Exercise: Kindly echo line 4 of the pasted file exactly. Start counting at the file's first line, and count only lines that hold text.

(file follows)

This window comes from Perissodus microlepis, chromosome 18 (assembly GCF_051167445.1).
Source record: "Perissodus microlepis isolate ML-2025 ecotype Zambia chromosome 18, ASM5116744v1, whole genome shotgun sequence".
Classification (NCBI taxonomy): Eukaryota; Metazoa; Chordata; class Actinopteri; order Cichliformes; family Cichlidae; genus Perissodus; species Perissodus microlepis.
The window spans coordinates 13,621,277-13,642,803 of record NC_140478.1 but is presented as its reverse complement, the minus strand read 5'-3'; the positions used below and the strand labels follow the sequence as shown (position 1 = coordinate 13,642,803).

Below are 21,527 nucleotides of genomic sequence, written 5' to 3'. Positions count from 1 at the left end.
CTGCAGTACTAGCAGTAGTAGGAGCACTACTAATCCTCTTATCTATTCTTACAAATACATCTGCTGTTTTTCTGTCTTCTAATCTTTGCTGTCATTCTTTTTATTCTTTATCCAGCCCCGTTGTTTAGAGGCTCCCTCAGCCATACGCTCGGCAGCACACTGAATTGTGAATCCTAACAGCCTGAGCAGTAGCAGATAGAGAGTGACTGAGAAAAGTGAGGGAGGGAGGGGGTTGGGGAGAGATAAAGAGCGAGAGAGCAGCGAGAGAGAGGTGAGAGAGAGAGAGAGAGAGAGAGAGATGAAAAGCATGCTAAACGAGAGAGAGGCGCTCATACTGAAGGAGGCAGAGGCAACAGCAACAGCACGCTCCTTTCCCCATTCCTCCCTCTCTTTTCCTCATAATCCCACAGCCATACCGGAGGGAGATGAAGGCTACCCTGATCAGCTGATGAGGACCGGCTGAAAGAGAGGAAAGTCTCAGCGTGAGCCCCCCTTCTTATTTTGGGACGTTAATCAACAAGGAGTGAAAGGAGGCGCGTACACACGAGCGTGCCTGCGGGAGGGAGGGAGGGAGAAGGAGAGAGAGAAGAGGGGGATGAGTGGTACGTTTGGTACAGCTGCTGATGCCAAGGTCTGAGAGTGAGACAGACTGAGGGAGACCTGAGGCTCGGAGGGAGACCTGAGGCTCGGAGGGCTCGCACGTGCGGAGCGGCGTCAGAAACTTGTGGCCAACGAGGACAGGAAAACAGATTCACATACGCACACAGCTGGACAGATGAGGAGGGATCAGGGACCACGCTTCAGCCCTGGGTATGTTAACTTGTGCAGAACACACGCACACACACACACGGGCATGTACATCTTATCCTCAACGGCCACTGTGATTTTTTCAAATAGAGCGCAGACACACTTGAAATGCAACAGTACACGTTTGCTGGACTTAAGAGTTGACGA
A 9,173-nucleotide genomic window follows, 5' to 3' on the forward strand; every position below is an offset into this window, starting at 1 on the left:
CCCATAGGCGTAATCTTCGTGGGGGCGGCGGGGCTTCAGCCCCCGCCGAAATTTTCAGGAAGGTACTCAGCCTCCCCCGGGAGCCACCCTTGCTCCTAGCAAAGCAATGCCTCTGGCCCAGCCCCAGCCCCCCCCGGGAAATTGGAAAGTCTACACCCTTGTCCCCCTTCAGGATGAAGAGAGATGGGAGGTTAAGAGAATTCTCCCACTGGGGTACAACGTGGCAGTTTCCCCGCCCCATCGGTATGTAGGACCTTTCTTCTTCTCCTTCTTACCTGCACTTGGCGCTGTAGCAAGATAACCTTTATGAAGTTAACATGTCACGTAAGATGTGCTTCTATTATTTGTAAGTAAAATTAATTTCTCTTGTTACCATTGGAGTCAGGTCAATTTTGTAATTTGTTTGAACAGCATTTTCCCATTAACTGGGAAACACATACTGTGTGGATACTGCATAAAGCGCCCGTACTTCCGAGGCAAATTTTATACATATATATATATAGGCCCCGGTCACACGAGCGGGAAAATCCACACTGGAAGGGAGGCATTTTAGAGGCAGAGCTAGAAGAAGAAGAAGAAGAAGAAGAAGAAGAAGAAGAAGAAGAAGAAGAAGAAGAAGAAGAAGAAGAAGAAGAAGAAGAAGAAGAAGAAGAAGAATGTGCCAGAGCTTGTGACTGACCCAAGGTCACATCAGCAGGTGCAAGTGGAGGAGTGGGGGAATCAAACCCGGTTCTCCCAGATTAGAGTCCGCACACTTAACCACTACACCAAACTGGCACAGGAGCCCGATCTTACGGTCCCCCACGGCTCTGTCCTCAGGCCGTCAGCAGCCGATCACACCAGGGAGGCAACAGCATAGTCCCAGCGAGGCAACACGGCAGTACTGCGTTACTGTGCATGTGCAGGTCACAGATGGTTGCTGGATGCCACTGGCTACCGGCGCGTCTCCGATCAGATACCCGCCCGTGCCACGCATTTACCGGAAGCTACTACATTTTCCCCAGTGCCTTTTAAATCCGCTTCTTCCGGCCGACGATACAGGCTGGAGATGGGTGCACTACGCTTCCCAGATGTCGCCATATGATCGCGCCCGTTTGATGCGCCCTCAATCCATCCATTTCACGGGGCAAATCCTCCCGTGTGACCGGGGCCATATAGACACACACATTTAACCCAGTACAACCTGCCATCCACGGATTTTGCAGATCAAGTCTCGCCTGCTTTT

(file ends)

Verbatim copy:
The window spans coordinates 13,621,277-13,642,803 of record NC_140478.1 but is presented as its reverse complement, the minus strand read 5'-3'; the positions used below and the strand labels follow the sequence as shown (position 1 = coordinate 13,642,803).